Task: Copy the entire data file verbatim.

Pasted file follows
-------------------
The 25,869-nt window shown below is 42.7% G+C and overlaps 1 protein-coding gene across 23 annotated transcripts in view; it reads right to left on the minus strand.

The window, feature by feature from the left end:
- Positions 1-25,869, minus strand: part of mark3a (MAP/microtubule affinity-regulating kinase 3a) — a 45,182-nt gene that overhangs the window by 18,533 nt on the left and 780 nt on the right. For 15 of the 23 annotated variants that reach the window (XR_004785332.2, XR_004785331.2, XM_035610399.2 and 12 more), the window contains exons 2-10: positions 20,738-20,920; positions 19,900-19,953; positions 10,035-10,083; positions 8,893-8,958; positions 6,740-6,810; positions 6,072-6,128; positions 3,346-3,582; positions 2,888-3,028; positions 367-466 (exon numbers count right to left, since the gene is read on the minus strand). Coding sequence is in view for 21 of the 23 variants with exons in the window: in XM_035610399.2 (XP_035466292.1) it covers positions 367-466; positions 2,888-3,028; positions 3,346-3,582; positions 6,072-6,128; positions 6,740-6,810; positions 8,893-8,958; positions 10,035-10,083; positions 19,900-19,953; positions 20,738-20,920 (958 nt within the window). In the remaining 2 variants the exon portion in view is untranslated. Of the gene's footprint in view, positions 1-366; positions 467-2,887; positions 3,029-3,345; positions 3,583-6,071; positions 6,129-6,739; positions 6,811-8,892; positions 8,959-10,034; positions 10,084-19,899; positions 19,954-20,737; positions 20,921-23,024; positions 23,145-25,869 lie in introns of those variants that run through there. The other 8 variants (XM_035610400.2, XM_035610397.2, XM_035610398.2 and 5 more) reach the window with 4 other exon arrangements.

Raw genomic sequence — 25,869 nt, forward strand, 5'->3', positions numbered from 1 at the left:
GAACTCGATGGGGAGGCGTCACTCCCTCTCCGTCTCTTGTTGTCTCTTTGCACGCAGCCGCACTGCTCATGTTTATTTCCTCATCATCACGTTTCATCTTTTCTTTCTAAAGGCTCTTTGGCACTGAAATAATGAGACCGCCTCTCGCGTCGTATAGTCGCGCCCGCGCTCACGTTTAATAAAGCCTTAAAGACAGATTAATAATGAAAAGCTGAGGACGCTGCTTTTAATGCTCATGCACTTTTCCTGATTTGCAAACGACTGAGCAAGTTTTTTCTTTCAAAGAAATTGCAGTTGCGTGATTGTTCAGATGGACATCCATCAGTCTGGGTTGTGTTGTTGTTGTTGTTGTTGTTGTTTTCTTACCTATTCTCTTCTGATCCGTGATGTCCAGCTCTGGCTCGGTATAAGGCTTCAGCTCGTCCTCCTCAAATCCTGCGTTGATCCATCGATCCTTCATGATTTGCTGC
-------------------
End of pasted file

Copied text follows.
The 25,869-nt window shown below is 42.7% G+C and overlaps 1 protein-coding gene across 23 annotated transcripts in view; it reads right to left on the minus strand.

The window, feature by feature from the left end:
- Positions 1-25,869, minus strand: part of mark3a (MAP/microtubule affinity-regulating kinase 3a) — a 45,182-nt gene that overhangs the window by 18,533 nt on the left and 780 nt on the right. For 15 of the 23 annotated variants that reach the window (XR_004785332.2, XR_004785331.2, XM_035610399.2 and 12 more), the window contains exons 2-10: positions 20,738-20,920; positions 19,900-19,953; positions 10,035-10,083; positions 8,893-8,958; positions 6,740-6,810; positions 6,072-6,128; positions 3,346-3,582; positions 2,888-3,028; positions 367-466 (exon numbers count right to left, since the gene is read on the minus strand). Coding sequence is in view for 21 of the 23 variants with exons in the window: in XM_035610399.2 (XP_035466292.1) it covers positions 367-466; positions 2,888-3,028; positions 3,346-3,582; positions 6,072-6,128; positions 6,740-6,810; positions 8,893-8,958; positions 10,035-10,083; positions 19,900-19,953; positions 20,738-20,920 (958 nt within the window). In the remaining 2 variants the exon portion in view is untranslated. Of the gene's footprint in view, positions 1-366; positions 467-2,887; positions 3,029-3,345; positions 3,583-6,071; positions 6,129-6,739; positions 6,811-8,892; positions 8,959-10,034; positions 10,084-19,899; positions 19,954-20,737; positions 20,921-23,024; positions 23,145-25,869 lie in introns of those variants that run through there. The other 8 variants (XM_035610400.2, XM_035610397.2, XM_035610398.2 and 5 more) reach the window with 4 other exon arrangements.

Raw genomic sequence — 25,869 nt, forward strand, 5'->3', positions numbered from 1 at the left:
GAACTCGATGGGGAGGCGTCACTCCCTCTCCGTCTCTTGTTGTCTCTTTGCACGCAGCCGCACTGCTCATGTTTATTTCCTCATCATCACGTTTCATCTTTTCTTTCTAAAGGCTCTTTGGCACTGAAATAATGAGACCGCCTCTCGCGTCGTATAGTCGCGCCCGCGCTCACGTTTAATAAAGCCTTAAAGACAGATTAATAATGAAAAGCTGAGGACGCTGCTTTTAATGCTCATGCACTTTTCCTGATTTGCAAACGACTGAGCAAGTTTTTTCTTTCAAAGAAATTGCAGTTGCGTGATTGTTCAGATGGACATCCATCAGTCTGGGTTGTGTTGTTGTTGTTGTTGTTGTTGTTTTCTTACCTATTCTCTTCTGATCCGTGATGTCCAGCTCTGGCTCGGTATAAGGCTTCAGCTCGTCCTCCTCAAATCCTGCGTTGATCCATCGATCCTTCATGATTTGCTGC